Ryan Reaves talks trash at world-class levels. He does not lob insults so much as pelt triple-digit fastballs that paint the black, swing away if you dare. It probably helps that these barbs are backed by 225 pounds of tattooed, pork-powered muscle (more on that later), but the Golden Knights winger can hurl some creative verbal uppercuts too. “Being able to chirp back and forth is one of my favorite things in hockey, especially if somebody is talking s--- after a fight,” Reaves says, though his absolute favorite move involves saying nothing at all. “My big thing is laughing in guys’ faces. I think that drives people crazy. In my eyes, anyway.”
All of which leads to a burning question:
How would Ryan Reaves go after Ryan Reaves?
“I’d go straight for the hands, first of all,” he says. “I look like I’m stickhandling cinder blocks. I’d probably start with that. Oh, where else would I go? Probably tell myself that I’m dragging around at least two pianos out there, that I should probably mix in a hard stride. I’d start with the hands, though. You got to go with the hands.”
Clearly self-awareness and humor are strengths. So is, well, strength. It was surprising enough when Reaves learned he had been from St. Louis traded to Pittsburgh last June, effectively hired as personal protection for the likes of Sidney Crosby. But then he was shipped west toward Sin City, whereupon Vegas general manager George McPhee lauded acquiring “a big strong guy that brings some grit” in a three-team trade on Feb. 23.
“It’s been fun,” says Reaves, who had two assists in 15 games on the Pacific Division-leading Golden Knights’ fourth line through Tuesday. “It’s a bunch of players all in the same boat. They all have something to prove. They all have been let go by their teams and picked up here, and everybody has a little bit of a chip on their shoulder. Everybody’s out here proving that they should’ve been protected by their team or they made a mistake.”
To a degree, this includes Reaves. His stint with the two-time defending Stanley Cup champions lasted all of six months, but he left behind a trail of meme-worthy moments: answering questions while wearing a Steelers helmet; conducting a Reddit AMA in which he contemplated fighting 100 duck-sized Cody McLeods or one Cody McLeod-sized duck; whooping winger Phil Kessel in basketball; startling the bejesus out of Kessel with a clown mask; customizing a Thriller-themed Kessel T-shirt that someone else now sells on Amazon …
We’re sensing a theme here. In a wide-ranging—and mostly ridiculous—Q&A with SI.com, Reaves discusses his friendship with Kessel, his football background (his father Willard was a standout CFL running back), planning goal celebrations, imitating goal horns and more.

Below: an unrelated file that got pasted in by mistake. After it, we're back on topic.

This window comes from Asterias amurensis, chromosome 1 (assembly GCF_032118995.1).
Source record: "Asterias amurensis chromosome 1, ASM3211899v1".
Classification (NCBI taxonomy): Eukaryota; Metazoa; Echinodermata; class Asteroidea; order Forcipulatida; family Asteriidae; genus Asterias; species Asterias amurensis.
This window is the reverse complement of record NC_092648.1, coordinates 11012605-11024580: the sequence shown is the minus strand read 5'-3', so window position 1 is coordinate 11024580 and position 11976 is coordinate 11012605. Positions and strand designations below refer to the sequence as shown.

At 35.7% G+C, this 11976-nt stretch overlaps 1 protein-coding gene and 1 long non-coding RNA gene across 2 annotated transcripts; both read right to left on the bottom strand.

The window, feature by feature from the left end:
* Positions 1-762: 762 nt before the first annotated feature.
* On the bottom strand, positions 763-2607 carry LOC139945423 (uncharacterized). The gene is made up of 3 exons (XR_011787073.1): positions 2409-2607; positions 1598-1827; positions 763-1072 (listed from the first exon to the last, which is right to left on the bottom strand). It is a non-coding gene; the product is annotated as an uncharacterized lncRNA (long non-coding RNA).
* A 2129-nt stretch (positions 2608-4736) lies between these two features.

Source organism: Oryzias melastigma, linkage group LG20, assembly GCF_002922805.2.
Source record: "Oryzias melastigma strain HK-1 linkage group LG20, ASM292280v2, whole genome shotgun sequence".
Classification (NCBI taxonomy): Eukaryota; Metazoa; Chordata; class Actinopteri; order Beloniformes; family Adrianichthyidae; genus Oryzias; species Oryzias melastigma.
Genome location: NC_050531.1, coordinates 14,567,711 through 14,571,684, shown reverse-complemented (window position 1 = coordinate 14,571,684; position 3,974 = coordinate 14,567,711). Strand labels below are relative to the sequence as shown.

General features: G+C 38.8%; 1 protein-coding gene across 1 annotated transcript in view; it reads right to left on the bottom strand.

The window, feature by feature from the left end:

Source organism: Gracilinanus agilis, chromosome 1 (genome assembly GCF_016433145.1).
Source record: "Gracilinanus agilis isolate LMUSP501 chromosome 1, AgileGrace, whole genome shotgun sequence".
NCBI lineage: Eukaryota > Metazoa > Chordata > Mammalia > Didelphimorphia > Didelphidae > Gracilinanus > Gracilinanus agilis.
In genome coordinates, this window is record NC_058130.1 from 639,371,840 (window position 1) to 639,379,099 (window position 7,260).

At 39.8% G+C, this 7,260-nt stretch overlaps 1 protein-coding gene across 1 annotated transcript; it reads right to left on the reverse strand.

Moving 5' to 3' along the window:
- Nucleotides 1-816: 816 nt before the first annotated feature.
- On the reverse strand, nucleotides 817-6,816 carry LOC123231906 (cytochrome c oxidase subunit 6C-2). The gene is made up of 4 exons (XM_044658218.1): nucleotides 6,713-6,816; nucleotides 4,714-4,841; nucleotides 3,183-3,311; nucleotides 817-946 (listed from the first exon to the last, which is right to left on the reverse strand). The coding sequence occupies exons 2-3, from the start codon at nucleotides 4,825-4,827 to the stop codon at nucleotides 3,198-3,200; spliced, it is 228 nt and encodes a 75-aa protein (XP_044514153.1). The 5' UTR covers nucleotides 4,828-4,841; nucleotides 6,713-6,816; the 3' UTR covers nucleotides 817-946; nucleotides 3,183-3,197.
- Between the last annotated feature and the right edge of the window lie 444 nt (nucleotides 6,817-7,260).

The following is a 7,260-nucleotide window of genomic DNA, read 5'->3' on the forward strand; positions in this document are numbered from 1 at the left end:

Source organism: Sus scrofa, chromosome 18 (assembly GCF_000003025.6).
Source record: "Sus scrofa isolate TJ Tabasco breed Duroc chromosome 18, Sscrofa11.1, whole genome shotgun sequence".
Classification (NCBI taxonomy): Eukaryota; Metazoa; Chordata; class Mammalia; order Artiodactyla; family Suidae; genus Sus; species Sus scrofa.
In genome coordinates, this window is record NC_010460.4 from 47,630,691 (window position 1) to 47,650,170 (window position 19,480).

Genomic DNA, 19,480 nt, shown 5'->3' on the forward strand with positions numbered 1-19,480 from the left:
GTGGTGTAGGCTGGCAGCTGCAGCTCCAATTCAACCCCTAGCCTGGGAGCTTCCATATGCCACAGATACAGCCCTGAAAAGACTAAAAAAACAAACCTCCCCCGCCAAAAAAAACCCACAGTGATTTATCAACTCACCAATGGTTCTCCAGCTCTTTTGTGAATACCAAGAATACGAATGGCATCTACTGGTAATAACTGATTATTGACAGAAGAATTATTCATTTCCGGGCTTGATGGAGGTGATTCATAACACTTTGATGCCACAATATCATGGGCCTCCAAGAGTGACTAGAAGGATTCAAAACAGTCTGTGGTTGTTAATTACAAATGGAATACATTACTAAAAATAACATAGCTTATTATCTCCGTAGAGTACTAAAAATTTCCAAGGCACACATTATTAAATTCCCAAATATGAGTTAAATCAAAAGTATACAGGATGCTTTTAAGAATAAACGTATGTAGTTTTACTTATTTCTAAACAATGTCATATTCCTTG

SI: What’s the most Vegas thing that’s happened to you so far?
RR: I haven’t really done too much yet. I went to see my buddy Alonzo Bodden, he’s a comedian here, I went to see his comedy show. He had me on the floor laughing the whole time. I haven’t seen too many shows. We went to Absinthe when I was with Pittsburgh, and that show was hilarious. Probably the funniest show I’ve ever seen.
The craziest time was we were playing soccer before the game and one of the loading dock gates opened right next to where we were playing. You could just see the Strip right there. I stopped and was like, “I can’t believe I’m playing hockey here.”
SI: Are you happy to be in the Western Conference?
RR: Oh, yeah, yeah, yeah. When you play in the West, if you go out East, you don't really realize the difference. But when you play in the East, then playing against the Eastern teams, you see the difference. It’s more quickness and pace and not a lot of big bodies out there. And out West there’s definitely some bigger teams to play a little more physical game. I definitely like the West better. I think it’s tailor-made for my game.
SI: But Vegas didn’t really have a player like you. They were the opposite of that model.
RR: They still are, I think. It’s a quick team. I remember when we played them with Pittsburgh, they were flying around all over the ice and we couldn’t handle their speed. Maybe it was just that day, but they surprised us and I think they’ve surprised a lot of teams with how fast they are throughout the season. I think we’re a dangerous team because we have that much speed.
The fans are into it the whole game. It’s loud. They put on a good show. They’ve got the drumline. I used to play a little drums when I was younger. I think that’s so cool they have that during the game. Just everything they do, the production, how loud they play the music, everything … you just feel like you’re in Vegas.
SI: Tell me about your drum days.
RR: In my school you had to be in band for three years. They put me at clarinet, and I don't know if I look like I belonged playing the clarinet, but I didn’t think so. So I switched over to drums. I used to have a drum kit. I wasn’t anything special but I used to play around a little bit.
Once I left that school to play hockey in Brandon, I wasn’t in band anymore. I didn’t bring my drum kit with me. That was it. I never really picked it up again.
SI: They should ask you to go up there in the castle at T-Mobile Arena.
RR: I’d need some practice. Couldn’t be messing up the drumline in front of 20,000 people.
SI: Have you done the what-if math in your mind, if you had stuck to football?
RR: I did it a little bit in the minors. My first year in Brandon was my first year not playing football and I really missed it. I thought about going back. I remember I was talking to my parents, I think I want to play football again. I just never really pulled the trigger on it. I guess I run through it in my head once or twice, but you never know. I was good when I was young, but I could’ve been bottom of the barrel or I could’ve been really good. It’s tough to say.